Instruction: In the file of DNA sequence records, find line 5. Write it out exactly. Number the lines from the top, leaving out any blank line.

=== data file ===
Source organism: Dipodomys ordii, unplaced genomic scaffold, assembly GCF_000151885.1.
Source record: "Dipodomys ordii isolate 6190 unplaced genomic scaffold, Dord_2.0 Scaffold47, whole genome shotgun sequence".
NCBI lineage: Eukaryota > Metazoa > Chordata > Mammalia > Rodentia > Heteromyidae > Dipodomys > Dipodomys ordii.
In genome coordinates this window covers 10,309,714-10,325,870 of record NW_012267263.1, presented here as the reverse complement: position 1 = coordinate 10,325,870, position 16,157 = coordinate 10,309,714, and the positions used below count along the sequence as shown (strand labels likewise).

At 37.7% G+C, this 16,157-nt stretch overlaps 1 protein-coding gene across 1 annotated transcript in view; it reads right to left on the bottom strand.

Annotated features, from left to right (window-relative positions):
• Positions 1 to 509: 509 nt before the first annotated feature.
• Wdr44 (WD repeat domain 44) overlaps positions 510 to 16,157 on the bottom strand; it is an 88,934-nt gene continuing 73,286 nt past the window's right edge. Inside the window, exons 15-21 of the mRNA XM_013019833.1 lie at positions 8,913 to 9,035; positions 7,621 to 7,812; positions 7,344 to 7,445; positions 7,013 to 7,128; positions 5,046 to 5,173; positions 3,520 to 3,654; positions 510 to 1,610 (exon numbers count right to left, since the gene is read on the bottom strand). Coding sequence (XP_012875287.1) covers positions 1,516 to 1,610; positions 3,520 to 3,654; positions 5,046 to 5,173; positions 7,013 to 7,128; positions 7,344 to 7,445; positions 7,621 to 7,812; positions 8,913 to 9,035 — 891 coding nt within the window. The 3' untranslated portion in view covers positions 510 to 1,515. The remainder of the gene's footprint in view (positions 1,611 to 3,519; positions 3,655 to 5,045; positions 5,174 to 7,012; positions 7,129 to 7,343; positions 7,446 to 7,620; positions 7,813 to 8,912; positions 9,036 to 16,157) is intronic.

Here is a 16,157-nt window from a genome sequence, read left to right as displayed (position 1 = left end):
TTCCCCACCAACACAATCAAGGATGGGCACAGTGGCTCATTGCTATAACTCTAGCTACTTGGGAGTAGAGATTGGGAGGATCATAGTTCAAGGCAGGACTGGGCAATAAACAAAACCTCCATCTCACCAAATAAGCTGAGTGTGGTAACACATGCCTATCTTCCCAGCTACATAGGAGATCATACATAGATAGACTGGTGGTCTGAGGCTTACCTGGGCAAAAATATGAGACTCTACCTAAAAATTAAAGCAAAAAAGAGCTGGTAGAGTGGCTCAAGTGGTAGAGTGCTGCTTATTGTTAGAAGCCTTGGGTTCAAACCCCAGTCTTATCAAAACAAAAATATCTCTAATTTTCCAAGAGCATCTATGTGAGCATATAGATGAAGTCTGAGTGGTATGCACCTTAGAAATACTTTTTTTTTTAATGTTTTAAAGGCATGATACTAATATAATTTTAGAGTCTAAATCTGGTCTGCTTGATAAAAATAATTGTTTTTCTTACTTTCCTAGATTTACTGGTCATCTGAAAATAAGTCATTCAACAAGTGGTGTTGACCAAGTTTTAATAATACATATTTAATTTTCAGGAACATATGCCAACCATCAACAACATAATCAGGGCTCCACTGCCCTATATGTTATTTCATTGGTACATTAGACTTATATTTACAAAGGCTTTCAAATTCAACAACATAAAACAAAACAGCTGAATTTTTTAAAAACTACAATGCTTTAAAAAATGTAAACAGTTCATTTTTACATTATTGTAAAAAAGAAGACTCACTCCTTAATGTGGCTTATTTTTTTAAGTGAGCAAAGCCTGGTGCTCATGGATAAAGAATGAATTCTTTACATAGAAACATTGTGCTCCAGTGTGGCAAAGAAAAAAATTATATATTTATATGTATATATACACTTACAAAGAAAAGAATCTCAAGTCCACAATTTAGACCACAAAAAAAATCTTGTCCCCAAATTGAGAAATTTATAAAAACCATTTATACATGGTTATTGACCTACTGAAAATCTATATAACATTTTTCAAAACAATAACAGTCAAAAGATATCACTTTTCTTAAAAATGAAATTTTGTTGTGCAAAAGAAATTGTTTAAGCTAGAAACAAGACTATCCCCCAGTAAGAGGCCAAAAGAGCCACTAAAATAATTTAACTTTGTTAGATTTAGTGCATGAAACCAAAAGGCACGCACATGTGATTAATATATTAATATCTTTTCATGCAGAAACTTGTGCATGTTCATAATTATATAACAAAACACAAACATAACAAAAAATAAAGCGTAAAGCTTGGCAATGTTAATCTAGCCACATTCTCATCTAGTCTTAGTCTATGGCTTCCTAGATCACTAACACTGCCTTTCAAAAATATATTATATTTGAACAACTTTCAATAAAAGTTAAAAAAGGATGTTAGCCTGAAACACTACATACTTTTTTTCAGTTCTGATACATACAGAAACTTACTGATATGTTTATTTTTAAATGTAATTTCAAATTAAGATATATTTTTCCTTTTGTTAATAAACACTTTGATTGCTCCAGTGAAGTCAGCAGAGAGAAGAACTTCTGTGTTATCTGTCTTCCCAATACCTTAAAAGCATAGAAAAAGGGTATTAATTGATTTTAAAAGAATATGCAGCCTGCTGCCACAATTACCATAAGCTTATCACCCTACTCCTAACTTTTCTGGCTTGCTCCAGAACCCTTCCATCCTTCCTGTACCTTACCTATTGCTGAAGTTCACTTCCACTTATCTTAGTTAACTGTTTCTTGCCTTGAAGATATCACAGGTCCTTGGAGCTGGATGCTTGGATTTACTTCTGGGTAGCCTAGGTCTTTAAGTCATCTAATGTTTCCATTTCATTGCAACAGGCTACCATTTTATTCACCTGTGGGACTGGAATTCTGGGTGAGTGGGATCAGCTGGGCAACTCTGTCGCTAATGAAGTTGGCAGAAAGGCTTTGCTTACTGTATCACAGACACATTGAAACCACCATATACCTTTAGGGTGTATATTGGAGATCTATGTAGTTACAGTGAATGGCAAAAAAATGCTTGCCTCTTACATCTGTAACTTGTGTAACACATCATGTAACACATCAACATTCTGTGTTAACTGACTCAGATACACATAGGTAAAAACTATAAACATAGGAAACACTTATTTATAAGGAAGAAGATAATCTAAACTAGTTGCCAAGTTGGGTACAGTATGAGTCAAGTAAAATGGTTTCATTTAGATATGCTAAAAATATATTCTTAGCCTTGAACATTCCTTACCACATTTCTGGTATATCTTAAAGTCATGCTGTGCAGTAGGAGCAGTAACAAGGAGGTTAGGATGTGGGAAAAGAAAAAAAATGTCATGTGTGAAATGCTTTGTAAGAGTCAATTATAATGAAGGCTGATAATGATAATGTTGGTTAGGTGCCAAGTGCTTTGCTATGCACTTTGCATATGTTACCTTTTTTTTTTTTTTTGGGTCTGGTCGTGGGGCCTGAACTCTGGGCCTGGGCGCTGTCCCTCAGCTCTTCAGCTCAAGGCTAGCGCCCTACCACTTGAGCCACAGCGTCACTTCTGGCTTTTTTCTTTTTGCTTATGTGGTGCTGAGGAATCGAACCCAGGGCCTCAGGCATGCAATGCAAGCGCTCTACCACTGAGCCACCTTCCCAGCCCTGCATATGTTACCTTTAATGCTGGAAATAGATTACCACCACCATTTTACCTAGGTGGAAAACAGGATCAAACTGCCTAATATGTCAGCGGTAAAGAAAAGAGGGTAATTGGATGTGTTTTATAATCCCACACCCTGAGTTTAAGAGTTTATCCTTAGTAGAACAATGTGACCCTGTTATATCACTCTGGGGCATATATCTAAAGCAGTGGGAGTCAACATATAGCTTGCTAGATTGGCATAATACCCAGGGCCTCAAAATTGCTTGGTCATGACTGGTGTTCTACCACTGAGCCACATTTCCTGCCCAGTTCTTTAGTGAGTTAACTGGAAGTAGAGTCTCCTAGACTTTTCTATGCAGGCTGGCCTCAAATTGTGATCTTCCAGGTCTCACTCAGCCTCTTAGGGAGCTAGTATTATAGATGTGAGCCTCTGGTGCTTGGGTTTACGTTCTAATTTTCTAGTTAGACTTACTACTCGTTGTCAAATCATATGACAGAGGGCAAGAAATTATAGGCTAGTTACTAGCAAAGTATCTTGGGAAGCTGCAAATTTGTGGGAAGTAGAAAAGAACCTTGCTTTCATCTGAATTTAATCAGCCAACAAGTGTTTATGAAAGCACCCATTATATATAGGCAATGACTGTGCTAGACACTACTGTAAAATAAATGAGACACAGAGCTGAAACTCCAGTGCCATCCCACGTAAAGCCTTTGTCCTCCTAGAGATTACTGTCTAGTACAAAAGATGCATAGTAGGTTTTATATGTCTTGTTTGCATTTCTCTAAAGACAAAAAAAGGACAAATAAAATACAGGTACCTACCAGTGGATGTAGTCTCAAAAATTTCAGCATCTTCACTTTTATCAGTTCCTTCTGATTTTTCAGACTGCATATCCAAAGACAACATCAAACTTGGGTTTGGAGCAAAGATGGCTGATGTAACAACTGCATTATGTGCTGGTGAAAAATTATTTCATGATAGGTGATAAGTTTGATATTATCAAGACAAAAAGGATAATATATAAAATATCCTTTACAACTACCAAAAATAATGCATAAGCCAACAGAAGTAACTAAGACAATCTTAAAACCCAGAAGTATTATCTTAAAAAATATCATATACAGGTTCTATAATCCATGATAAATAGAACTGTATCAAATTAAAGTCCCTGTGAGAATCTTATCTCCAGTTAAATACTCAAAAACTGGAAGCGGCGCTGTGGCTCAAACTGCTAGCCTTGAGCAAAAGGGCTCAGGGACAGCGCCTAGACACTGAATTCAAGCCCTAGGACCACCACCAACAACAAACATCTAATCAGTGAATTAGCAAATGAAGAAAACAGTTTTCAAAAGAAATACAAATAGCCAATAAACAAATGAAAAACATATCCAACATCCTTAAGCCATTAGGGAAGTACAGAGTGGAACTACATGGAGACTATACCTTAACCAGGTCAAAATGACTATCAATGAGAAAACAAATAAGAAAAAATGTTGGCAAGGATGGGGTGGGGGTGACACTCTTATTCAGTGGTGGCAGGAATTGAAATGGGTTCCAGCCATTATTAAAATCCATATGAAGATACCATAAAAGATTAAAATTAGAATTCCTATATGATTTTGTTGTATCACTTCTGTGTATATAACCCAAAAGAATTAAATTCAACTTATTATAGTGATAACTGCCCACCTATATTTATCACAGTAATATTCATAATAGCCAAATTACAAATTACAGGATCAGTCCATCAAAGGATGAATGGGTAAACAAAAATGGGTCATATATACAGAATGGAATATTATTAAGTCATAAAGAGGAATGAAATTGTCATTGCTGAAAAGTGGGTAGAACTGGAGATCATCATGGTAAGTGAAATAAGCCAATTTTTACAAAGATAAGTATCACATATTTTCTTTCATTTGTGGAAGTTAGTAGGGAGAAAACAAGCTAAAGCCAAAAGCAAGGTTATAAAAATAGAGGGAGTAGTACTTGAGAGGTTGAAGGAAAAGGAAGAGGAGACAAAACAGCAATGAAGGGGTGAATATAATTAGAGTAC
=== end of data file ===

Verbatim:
At 37.7% G+C, this 16,157-nt stretch overlaps 1 protein-coding gene across 1 annotated transcript in view; it reads right to left on the bottom strand.